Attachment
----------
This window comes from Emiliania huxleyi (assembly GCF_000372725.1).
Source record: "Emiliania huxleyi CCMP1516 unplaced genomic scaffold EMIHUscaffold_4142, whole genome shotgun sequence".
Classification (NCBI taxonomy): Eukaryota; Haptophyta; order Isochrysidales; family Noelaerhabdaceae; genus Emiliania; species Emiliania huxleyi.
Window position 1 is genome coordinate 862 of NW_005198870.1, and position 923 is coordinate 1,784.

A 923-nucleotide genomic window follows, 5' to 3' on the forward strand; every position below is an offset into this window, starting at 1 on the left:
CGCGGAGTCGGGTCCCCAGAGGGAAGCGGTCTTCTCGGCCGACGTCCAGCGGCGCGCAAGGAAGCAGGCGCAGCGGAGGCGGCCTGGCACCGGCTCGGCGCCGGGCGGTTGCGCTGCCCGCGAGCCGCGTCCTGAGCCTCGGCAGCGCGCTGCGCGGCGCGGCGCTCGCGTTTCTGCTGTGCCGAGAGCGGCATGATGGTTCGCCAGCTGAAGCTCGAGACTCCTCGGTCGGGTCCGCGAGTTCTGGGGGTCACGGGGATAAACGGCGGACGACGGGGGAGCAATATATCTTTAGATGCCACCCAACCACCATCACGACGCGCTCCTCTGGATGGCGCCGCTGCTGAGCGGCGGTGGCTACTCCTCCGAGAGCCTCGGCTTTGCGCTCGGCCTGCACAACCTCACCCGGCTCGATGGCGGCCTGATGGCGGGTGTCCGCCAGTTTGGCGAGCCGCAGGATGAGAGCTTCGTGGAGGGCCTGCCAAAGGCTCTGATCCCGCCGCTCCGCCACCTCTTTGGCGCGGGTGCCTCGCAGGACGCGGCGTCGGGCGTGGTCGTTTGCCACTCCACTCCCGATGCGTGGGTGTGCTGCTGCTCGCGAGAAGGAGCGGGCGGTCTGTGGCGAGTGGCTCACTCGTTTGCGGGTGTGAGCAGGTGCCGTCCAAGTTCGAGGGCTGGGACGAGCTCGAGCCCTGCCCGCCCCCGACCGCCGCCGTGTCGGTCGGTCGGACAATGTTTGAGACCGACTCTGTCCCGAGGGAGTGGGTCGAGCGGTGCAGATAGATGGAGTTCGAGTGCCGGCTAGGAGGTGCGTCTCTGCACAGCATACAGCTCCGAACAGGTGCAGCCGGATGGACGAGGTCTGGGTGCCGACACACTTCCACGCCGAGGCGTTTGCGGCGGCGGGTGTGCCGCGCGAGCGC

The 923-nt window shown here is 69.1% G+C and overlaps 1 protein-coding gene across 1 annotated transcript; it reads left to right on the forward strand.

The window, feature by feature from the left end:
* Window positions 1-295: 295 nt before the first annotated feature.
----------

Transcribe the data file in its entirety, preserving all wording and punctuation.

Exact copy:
This window comes from Emiliania huxleyi (assembly GCF_000372725.1).
Source record: "Emiliania huxleyi CCMP1516 unplaced genomic scaffold EMIHUscaffold_4142, whole genome shotgun sequence".
Classification (NCBI taxonomy): Eukaryota; Haptophyta; order Isochrysidales; family Noelaerhabdaceae; genus Emiliania; species Emiliania huxleyi.
Window position 1 is genome coordinate 862 of NW_005198870.1, and position 923 is coordinate 1,784.

A 923-nucleotide genomic window follows, 5' to 3' on the forward strand; every position below is an offset into this window, starting at 1 on the left:
CGCGGAGTCGGGTCCCCAGAGGGAAGCGGTCTTCTCGGCCGACGTCCAGCGGCGCGCAAGGAAGCAGGCGCAGCGGAGGCGGCCTGGCACCGGCTCGGCGCCGGGCGGTTGCGCTGCCCGCGAGCCGCGTCCTGAGCCTCGGCAGCGCGCTGCGCGGCGCGGCGCTCGCGTTTCTGCTGTGCCGAGAGCGGCATGATGGTTCGCCAGCTGAAGCTCGAGACTCCTCGGTCGGGTCCGCGAGTTCTGGGGGTCACGGGGATAAACGGCGGACGACGGGGGAGCAATATATCTTTAGATGCCACCCAACCACCATCACGACGCGCTCCTCTGGATGGCGCCGCTGCTGAGCGGCGGTGGCTACTCCTCCGAGAGCCTCGGCTTTGCGCTCGGCCTGCACAACCTCACCCGGCTCGATGGCGGCCTGATGGCGGGTGTCCGCCAGTTTGGCGAGCCGCAGGATGAGAGCTTCGTGGAGGGCCTGCCAAAGGCTCTGATCCCGCCGCTCCGCCACCTCTTTGGCGCGGGTGCCTCGCAGGACGCGGCGTCGGGCGTGGTCGTTTGCCACTCCACTCCCGATGCGTGGGTGTGCTGCTGCTCGCGAGAAGGAGCGGGCGGTCTGTGGCGAGTGGCTCACTCGTTTGCGGGTGTGAGCAGGTGCCGTCCAAGTTCGAGGGCTGGGACGAGCTCGAGCCCTGCCCGCCCCCGACCGCCGCCGTGTCGGTCGGTCGGACAATGTTTGAGACCGACTCTGTCCCGAGGGAGTGGGTCGAGCGGTGCAGATAGATGGAGTTCGAGTGCCGGCTAGGAGGTGCGTCTCTGCACAGCATACAGCTCCGAACAGGTGCAGCCGGATGGACGAGGTCTGGGTGCCGACACACTTCCACGCCGAGGCGTTTGCGGCGGCGGGTGTGCCGCGCGAGCGC

The 923-nt window shown here is 69.1% G+C and overlaps 1 protein-coding gene across 1 annotated transcript; it reads left to right on the forward strand.

The window, feature by feature from the left end:
* Window positions 1-295: 295 nt before the first annotated feature.